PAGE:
THE BLOG

5 Business Tips For The Aspiring Designer

05/20/2013 07:36 EDT | Updated 07/07/2013 05:12 EDT
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Etsy signage is displayed at the Brooklyn Beta conference in the Brooklyn borough of New York, U.S., on Friday, Oct. 12, 2012. Brooklyn Beta is a small web conference aimed at gathering web designers, developers, and entrepreneurs together to discuss meaningful problems in the industry. Photographer: Mark Ovaska/Bloomberg via Getty Images

Yoko Ono once said "everyone's an artist," but in this day and age that quote could just as easily be expanded to "everyone's a designer." With backyard workshops, basement jewelry design studios, stylists making their own clothing lines, and artist- and design-based independent businesses popping up all over the world, one wonders: what can make or break an independent designer?

Pre-internet designers would traditionally either need a large company behind them or would have to settle for selling locally. These days the internet has leveled the playing field while also forcing designers to become multi-talented small business owners. What tools does an independent designer need in order to stand out? Obviously a good, interesting design is key, but these days so many other factors are involved that can aid in taking a little known independent artist and designer -- such as myself -- from relative obscurity to worldwide success. The modern independent designer must wear more than one hat, or be able to call in favours within their communities, in order to meet the demands of success. Here are a few tips that helped me on my way, and hopefully can do the same for you.

1) Take your time to make your product the best it can be.

Before you decide to market your items to the world, give whatever samples you have to friends and family so they can test out the kinks for you. For instance, I hang my works around my home and lend them to visitors for feedback. Remember: the best pieces of advice are often the ones that polarize people the most, so don't get upset when friends give you their honest opinions about your work. After all, you asked for it. Listen, then use what they say to improve your creation; that's where the real work begins.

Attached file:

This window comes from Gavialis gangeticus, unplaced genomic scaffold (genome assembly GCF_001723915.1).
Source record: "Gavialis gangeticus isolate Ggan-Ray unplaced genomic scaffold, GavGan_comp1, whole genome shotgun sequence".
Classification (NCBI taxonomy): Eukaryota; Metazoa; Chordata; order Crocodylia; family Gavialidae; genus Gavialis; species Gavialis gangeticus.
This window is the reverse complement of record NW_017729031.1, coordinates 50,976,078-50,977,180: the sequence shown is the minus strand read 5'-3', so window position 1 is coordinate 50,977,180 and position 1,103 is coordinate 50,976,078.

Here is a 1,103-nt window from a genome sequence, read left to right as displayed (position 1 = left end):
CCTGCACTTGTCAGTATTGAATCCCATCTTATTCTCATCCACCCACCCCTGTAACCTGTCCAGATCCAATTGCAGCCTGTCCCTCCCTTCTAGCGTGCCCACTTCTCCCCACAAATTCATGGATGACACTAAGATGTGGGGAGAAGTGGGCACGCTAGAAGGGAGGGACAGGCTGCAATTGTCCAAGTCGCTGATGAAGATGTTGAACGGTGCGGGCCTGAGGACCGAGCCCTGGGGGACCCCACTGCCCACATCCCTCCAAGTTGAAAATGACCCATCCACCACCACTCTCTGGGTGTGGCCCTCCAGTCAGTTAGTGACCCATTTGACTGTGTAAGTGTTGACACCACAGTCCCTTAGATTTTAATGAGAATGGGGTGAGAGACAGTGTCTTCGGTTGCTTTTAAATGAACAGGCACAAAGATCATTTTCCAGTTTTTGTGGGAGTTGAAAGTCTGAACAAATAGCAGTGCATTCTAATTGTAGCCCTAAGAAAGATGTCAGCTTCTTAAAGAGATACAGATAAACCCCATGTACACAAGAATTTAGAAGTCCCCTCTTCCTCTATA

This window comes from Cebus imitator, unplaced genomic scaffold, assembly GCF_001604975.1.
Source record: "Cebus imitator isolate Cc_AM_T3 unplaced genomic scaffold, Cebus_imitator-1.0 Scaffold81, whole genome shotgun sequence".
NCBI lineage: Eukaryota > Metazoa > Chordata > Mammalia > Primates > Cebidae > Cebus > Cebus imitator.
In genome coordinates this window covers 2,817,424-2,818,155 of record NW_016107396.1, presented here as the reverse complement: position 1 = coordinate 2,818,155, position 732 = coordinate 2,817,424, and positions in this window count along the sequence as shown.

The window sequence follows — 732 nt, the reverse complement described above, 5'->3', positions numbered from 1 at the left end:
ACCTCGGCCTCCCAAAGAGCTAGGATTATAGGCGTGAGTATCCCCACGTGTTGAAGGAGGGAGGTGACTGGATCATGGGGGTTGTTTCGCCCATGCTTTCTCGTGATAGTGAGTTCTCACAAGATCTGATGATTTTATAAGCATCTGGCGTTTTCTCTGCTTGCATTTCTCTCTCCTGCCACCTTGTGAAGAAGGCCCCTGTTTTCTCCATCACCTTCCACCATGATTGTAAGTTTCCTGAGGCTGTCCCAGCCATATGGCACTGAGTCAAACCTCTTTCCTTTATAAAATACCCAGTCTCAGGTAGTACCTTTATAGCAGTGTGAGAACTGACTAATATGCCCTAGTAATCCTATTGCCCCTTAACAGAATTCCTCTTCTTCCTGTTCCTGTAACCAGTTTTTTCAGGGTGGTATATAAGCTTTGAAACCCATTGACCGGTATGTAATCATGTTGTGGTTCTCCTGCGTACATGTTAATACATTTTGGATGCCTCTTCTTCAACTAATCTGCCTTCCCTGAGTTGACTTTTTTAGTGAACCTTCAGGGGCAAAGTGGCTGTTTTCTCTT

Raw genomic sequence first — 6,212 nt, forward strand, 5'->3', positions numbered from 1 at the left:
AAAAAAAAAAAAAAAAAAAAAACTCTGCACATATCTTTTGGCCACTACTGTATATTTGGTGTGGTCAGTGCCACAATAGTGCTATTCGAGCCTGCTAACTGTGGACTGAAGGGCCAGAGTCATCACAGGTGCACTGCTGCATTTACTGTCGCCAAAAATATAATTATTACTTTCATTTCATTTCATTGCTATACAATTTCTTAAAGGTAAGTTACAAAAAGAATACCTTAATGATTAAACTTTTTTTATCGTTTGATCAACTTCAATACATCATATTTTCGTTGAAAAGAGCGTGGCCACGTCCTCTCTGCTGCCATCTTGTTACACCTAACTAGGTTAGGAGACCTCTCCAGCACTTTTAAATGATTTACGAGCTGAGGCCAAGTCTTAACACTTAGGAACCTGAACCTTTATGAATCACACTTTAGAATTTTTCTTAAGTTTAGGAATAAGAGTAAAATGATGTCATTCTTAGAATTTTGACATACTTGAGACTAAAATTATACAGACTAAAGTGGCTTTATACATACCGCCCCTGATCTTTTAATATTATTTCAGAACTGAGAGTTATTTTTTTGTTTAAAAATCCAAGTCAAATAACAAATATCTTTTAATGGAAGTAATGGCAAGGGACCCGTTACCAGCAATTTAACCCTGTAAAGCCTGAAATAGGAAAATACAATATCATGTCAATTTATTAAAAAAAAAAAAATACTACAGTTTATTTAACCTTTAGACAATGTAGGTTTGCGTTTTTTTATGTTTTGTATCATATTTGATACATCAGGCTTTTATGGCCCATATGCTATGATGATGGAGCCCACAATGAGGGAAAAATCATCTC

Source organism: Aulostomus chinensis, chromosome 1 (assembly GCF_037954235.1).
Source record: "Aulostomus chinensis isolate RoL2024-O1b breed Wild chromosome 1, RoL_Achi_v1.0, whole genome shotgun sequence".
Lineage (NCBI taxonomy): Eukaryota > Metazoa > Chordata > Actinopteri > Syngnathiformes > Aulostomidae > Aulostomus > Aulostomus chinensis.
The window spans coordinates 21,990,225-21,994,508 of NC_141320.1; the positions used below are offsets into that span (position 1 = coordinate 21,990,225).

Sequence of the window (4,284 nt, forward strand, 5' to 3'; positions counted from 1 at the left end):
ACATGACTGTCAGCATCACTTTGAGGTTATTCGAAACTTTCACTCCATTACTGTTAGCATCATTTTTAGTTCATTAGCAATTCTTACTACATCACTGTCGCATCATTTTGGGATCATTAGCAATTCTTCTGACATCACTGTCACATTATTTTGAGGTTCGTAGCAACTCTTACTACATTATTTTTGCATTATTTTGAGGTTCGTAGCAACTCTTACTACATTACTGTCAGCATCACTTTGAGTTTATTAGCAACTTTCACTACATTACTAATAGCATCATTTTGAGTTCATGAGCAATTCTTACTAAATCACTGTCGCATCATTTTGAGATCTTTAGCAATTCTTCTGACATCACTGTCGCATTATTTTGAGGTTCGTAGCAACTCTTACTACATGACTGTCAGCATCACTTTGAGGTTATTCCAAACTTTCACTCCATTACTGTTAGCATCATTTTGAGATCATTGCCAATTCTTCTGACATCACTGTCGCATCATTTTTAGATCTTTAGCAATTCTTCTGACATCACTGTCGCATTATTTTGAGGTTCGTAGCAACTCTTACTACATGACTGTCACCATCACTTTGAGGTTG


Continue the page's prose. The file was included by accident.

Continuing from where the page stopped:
2) If you build it, they will come.

Become a member of a blog, or a blog community, within the field of the product you wish to market. Use your design skills to get a blog up and running with vibrant images, behind the scenes info, and anything else to help showcase who you are and what you do. Tumblr is a great place to start for anything visual, design, or art related. Using outside content (work that isn't directly done by you or your team,) is a great way to pull followers to your feed.

3) Make it pop.

In our visually oversaturated world, image quality and interest are vital in order to simply stand out. Nothing turns people off a blog page or product page quicker than poor quality images. As a general rule, always take a minimum of two sets of photos for every product you bring out: one set of high resolution, magazine-ready shots on a white backdrop, and another set of more creative photos that will expand your product's reach online. Always try and do both sets right off the bat, because magazine editors are constantly working on deadlines; if they have to wait for photos, your opportunities can be lost in a blink of an eye.

4) Use Ecommerce sites to your advantage.

Any independent designer just starting out would find it advantageous to join an Ecommerce site like Etsy, even if they have the ability to sell and distribute product themselves. Etsy has put serious effort towards promoting its members, and can provide a huge amount of potential exposure through its partnerships with West Elm and other global magazines. I have often been amazed at the amount of work Etsy does to promote its members, with no additional expense to the artist. While having your own website and Facebook page are all great, Etsy's system won't cost you much (other than listing fees) but the community focus it has is a great boon to any independent designer.

5) Build the body.

Design and art aren't about individual products as they are about your collected body of work. With that in mind, divide your time proportionately between promotion, production, and development. As an independent designer or artist, quite often you may find yourself exceptionally busy with one side or the other. However, don't fall into the trap of simply concentrating on one aspect of things. Finding a bit of time for promotion, even when busy with production, will not only allow you to switch gears and refresh but will also mean that you are still paying attention to the future and the present at the same time. To paraphrase Hemingway, always leave something for the next day.

In the end, remember that being an independent designer and artist means having to balance many roles, which can simultaneously difficult and rewarding. Your multitasking and hard work will ultimately serve add value to your individual brand, and that's the name of the game in this industry. Good luck!

See more of Alex Jowett's work at www.atelier688.com